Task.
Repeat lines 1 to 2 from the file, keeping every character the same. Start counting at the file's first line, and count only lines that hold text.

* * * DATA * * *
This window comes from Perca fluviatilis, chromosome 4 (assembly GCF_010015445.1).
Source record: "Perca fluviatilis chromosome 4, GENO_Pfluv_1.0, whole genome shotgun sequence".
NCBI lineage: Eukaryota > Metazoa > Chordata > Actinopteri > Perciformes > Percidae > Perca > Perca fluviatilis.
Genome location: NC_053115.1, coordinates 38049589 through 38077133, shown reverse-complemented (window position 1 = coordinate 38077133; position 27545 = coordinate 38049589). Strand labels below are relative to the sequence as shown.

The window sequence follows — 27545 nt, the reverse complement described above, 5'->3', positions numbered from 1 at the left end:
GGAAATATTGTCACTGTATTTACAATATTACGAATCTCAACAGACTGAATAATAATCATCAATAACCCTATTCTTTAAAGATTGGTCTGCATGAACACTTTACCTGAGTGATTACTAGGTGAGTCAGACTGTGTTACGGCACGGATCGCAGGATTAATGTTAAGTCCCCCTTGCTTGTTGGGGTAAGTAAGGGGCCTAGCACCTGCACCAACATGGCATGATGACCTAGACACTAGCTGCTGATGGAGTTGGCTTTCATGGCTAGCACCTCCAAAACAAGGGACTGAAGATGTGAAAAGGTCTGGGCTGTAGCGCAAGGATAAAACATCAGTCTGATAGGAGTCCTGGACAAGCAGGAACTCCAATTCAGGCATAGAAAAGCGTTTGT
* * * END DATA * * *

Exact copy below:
This window comes from Perca fluviatilis, chromosome 4 (assembly GCF_010015445.1).
Source record: "Perca fluviatilis chromosome 4, GENO_Pfluv_1.0, whole genome shotgun sequence".